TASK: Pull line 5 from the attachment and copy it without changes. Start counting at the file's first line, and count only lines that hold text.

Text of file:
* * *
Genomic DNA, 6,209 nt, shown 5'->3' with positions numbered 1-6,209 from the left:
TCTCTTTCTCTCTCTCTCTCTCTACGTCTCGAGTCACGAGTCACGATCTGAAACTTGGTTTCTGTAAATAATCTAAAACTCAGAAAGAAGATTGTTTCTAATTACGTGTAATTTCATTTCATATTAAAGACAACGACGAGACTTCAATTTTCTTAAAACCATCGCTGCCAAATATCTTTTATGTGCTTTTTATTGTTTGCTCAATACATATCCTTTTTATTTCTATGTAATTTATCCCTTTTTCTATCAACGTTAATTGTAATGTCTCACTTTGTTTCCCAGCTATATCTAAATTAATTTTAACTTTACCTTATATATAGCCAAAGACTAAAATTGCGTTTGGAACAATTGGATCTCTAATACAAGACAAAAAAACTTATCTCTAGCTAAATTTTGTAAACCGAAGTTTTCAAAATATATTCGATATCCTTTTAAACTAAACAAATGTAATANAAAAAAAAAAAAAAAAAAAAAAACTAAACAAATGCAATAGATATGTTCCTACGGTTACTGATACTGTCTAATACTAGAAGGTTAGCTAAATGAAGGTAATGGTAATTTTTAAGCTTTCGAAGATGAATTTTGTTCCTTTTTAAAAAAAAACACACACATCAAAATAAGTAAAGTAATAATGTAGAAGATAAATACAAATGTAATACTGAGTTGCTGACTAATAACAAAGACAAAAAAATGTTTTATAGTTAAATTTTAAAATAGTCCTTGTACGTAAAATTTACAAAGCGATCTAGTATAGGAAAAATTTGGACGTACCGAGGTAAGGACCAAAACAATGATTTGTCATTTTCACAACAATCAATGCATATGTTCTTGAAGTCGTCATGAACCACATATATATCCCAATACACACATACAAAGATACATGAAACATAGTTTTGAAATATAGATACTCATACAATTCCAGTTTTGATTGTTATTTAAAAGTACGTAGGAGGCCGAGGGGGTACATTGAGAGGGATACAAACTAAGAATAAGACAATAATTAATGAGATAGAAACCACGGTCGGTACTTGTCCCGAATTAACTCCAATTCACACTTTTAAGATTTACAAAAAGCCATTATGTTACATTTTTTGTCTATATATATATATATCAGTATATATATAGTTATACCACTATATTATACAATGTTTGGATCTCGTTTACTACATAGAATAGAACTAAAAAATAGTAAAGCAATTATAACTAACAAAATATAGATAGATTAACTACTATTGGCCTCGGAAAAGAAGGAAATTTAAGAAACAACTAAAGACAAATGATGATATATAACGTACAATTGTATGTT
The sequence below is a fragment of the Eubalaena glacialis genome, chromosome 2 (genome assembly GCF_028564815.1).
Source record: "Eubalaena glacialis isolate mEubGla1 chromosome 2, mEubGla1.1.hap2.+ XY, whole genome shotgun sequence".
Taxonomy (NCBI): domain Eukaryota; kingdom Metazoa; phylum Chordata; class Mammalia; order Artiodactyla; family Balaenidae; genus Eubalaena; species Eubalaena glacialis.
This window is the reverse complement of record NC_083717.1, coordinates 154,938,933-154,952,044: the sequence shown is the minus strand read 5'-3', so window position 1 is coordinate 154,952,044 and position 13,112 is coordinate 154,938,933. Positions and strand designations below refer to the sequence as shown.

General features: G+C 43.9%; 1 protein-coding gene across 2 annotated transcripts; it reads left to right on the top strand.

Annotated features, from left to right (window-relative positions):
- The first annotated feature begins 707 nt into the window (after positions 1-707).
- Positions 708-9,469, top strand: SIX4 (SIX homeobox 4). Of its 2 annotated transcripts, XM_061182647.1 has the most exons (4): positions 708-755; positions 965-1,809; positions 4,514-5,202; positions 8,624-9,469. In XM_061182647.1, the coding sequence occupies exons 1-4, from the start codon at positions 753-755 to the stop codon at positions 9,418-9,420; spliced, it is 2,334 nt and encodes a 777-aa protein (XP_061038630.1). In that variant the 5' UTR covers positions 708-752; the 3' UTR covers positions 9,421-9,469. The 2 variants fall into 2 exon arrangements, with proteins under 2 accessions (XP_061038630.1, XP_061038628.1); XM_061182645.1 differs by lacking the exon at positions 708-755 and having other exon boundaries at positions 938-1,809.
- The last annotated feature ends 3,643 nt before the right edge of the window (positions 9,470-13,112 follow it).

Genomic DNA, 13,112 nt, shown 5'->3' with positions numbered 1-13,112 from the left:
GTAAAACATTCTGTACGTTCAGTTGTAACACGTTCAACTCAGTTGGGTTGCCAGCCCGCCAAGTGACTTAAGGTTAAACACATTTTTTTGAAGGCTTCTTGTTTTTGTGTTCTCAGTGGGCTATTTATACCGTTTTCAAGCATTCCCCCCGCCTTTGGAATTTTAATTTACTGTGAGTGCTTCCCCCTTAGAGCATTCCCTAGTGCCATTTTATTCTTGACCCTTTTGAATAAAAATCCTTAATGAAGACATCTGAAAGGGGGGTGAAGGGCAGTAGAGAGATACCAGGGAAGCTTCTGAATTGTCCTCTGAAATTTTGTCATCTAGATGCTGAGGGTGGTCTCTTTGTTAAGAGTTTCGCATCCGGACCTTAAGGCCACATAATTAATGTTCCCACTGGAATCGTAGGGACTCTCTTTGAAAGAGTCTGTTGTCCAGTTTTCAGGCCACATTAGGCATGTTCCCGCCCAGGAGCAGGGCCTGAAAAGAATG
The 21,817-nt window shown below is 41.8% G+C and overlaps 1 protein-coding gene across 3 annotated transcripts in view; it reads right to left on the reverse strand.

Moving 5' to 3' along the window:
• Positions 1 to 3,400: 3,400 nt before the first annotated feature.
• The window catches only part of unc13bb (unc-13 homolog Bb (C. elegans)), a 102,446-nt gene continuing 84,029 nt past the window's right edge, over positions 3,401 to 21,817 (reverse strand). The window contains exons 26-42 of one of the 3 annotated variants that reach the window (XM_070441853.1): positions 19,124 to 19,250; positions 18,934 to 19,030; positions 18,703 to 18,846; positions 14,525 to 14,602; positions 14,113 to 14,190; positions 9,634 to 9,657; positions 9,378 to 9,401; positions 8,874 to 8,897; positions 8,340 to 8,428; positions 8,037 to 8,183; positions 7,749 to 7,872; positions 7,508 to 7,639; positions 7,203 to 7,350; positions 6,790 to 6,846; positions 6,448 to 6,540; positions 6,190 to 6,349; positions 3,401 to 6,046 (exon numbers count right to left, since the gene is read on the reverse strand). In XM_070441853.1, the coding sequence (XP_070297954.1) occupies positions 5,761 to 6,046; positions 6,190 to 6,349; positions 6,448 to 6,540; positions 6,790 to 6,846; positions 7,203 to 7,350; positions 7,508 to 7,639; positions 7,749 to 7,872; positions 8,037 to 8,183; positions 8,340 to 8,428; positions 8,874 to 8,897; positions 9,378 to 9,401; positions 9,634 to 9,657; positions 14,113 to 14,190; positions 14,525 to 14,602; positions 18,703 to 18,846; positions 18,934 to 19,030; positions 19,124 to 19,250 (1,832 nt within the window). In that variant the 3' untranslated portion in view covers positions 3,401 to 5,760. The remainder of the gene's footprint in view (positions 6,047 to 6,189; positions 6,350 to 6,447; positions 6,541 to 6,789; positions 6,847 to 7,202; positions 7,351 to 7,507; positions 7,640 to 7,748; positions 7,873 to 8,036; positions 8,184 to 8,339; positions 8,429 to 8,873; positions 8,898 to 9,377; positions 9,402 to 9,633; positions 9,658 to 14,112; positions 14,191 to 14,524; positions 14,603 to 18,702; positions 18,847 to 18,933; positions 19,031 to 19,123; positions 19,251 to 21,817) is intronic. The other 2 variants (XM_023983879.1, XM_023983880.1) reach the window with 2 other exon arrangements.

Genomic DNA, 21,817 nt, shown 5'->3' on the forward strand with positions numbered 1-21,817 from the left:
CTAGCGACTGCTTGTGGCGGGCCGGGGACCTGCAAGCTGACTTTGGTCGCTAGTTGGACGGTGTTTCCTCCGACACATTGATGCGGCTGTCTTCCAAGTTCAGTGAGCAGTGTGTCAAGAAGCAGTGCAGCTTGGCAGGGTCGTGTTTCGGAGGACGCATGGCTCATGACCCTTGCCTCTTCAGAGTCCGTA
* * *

Taxonomy (NCBI): domain Eukaryota; kingdom Metazoa; phylum Chordata; class Mammalia; order Artiodactyla; family Balaenidae; genus Eubalaena; species Eubalaena glacialis.